again. Is the advice on R.O.K. STILL worth following?
    Or must you have the hope of sex to compell you?
    Let’s say I’m fat and sloppy. If I knew it would make
    no difference in getting sex, should I STILL try to be
    trim and fit, on general principle?
    If I am a sexless drug addict, should I kick the habit
    EVEN if it makes no difference in getting sex?
    Would you just waste away or even kill yourself
    if you couldn’t get sex?

    1. Nicolai Tesla might be able to give you some insights into your questions. He was celibate, you know, and basically celebrated it as a cornerstone of his creativity. Even if he was biochemically wrong (dunno, I’m no biochemist) he surely was able to be celibate, happy and very, very inventive and productive.

      1. That’s cause he probably had all manner of mechanical devices to use on himself in some back closet. Celibacy =/= no personal release of endorphins. In fact, it’s probably provable biochemically that anyone who ignores themselves for too long hastens death.
        Stefan recently brought up some research about the orphans of Poland back when the USSR was in full swing, and how children given food, water, and all the basic necessities of life, still died because they were receiving NO interaction with other people.

        1. Perhaps, like i said I’m no bio-chemist and am unqualified to make those determinations. What I do know is that he got by just peachy without sex, at least according to what he wrote AND what others wrote about him.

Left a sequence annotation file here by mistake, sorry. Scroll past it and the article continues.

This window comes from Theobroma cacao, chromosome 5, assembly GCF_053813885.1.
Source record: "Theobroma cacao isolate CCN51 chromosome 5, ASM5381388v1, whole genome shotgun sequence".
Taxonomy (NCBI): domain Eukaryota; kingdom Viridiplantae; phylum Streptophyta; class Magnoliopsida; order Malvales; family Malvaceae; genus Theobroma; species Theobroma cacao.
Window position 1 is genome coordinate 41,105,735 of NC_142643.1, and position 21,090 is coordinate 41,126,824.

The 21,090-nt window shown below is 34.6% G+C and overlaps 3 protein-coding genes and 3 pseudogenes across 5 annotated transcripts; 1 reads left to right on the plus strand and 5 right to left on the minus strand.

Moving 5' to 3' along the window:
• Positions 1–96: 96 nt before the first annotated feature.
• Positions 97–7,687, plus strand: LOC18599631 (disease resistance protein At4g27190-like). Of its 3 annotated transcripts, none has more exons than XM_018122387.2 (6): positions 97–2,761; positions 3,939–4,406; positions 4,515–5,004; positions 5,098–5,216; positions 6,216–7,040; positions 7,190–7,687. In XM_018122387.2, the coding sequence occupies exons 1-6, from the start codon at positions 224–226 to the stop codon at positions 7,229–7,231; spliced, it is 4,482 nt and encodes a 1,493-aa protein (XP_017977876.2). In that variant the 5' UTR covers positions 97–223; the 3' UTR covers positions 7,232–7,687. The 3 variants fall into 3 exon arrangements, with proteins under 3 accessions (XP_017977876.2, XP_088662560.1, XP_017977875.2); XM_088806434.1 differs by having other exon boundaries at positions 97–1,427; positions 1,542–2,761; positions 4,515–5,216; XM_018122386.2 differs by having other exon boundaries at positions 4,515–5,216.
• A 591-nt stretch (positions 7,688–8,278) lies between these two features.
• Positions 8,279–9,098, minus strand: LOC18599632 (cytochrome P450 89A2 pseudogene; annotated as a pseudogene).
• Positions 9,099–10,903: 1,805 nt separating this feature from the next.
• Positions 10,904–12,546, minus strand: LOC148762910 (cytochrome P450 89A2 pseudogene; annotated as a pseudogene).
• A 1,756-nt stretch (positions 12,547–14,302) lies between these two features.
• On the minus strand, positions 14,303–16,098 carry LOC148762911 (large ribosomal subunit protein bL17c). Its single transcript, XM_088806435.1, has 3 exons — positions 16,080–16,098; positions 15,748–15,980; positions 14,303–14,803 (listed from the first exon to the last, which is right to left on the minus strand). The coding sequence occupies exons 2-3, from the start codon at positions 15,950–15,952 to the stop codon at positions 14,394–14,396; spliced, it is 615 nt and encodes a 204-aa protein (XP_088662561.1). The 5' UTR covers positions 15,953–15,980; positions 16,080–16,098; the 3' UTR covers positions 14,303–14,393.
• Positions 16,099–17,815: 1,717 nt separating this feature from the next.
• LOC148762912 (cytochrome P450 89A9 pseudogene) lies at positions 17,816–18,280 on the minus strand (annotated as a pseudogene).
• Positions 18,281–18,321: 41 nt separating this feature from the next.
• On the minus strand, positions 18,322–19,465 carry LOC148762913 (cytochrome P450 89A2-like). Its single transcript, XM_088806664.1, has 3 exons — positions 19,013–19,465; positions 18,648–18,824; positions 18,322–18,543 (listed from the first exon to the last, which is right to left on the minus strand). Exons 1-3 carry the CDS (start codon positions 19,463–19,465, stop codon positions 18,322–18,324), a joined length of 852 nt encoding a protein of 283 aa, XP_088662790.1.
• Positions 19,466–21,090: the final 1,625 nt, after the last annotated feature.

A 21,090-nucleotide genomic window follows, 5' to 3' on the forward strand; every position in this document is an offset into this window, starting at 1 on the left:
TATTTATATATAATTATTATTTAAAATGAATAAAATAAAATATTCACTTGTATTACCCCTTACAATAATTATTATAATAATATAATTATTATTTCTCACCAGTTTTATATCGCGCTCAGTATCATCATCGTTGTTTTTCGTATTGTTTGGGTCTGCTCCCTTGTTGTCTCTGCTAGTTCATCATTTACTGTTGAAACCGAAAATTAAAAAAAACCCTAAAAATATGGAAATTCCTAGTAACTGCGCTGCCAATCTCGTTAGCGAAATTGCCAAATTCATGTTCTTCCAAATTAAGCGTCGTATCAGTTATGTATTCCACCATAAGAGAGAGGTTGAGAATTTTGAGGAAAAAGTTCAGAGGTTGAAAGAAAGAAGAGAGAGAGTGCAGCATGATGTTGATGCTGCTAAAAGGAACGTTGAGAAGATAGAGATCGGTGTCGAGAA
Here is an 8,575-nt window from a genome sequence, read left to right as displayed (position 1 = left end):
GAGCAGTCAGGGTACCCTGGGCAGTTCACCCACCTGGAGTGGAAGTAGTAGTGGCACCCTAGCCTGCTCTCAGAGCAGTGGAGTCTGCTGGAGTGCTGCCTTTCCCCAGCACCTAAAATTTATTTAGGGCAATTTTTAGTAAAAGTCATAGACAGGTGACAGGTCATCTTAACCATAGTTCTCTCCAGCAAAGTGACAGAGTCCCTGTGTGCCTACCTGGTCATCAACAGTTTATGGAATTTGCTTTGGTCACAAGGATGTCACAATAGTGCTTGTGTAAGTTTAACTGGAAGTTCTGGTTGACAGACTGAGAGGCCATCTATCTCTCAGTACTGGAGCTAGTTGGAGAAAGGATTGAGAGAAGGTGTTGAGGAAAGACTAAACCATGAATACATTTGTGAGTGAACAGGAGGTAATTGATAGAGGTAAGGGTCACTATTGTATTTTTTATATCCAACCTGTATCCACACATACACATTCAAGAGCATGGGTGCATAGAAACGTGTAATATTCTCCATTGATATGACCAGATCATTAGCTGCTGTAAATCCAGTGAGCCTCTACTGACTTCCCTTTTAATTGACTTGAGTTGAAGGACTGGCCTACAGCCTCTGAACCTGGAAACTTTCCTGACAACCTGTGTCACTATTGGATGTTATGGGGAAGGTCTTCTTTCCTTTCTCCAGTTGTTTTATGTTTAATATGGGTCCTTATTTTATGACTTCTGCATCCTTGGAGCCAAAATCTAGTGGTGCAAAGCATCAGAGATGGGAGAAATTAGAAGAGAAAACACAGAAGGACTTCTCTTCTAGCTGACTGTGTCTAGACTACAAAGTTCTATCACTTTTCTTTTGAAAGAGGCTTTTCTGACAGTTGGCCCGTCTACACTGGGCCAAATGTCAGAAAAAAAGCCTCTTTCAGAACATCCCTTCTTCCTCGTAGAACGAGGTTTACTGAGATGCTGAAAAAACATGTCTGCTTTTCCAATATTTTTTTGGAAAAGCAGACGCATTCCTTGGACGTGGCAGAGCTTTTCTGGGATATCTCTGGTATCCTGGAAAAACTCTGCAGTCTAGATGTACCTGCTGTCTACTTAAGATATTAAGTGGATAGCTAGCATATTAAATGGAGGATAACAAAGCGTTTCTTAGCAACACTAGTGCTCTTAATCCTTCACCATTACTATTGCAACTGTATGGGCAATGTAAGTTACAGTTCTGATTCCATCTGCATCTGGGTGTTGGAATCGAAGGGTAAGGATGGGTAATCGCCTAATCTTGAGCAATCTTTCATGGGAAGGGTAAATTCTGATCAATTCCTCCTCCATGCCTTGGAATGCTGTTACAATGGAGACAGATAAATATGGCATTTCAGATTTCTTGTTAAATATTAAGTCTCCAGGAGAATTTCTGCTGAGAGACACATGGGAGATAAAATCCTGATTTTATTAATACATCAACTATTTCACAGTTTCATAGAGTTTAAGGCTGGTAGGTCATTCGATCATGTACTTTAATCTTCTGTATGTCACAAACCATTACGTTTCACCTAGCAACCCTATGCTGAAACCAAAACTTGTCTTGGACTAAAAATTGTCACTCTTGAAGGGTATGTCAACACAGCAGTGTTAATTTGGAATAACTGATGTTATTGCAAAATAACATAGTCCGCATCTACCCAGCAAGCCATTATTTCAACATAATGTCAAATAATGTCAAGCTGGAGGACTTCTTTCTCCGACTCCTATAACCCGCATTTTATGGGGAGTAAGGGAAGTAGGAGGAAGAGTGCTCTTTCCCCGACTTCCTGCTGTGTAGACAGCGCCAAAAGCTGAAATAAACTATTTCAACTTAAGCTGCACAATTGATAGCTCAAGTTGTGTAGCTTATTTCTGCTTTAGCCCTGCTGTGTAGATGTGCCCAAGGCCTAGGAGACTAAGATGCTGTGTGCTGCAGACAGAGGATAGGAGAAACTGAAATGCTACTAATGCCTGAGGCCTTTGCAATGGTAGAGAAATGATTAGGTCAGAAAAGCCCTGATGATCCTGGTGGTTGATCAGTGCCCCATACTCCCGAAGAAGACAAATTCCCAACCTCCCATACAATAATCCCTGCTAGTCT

2. Since your question is rhetorical I guess you don’t really want an answer?

  5. I was talking to a Hispanic nurse that said Americans should learn other languages. I said I agree when I went to Germany I brought a pocket translator with and never needed it, and that Americans should learn German, Chinese, Japanese & Russian the big languages of business. The nurse said Spanish would be better. I replied “its only good if you want to give hand outs to those that won’t assimilate”

    1. Spanish can come in handy if you have to communicate with border-jumpers who don’t know a lick of English.

      1. Yea when an illegal alien tried raping a 13yo girl a month before the illegal alien was killed in what was documented in the “Documentary” Shenandoah the liberals not only didn’t cover it in the “documentary” but when brought up at a screening of the movie pretended it wouldn’t have any connection. I said “I am worldly enough to know that the age of consent in Mexico is 12 but don’t blame a 13yo girl for not knowing how to say no in Mexican.”

    2. thats fucked up if u actually said that to her. seriously, a hot latina has no equal anywhere in the world, and you can take that to the bank.

      1. She was being pretentious, and talking down about Americans. Also already hit the wall.

  6. I’m only 19 yet without a doubt the best decision I’ve ever made so far has been to learn a foreign language along with English I’m fluent in German and somewhat proficient in French.Not only does learning a foreign language instill in you a sense of discipline but what it can do for your career and social life is invaluable (pretty much what the author has said anyway). Visiting Germany for the first time I made numerous friends and was able to get with girls much easier than usual. Being able to visit a foreign country and speak to the locals in their language is a huge bonus and it goes without saying the people that you will talk to will really appreciate the fact you’ve made an effort to learn their language, and will not mock you for getting one or two words wrong rather they’ll politely correct you or just let it go altogether, I experienced this first hand.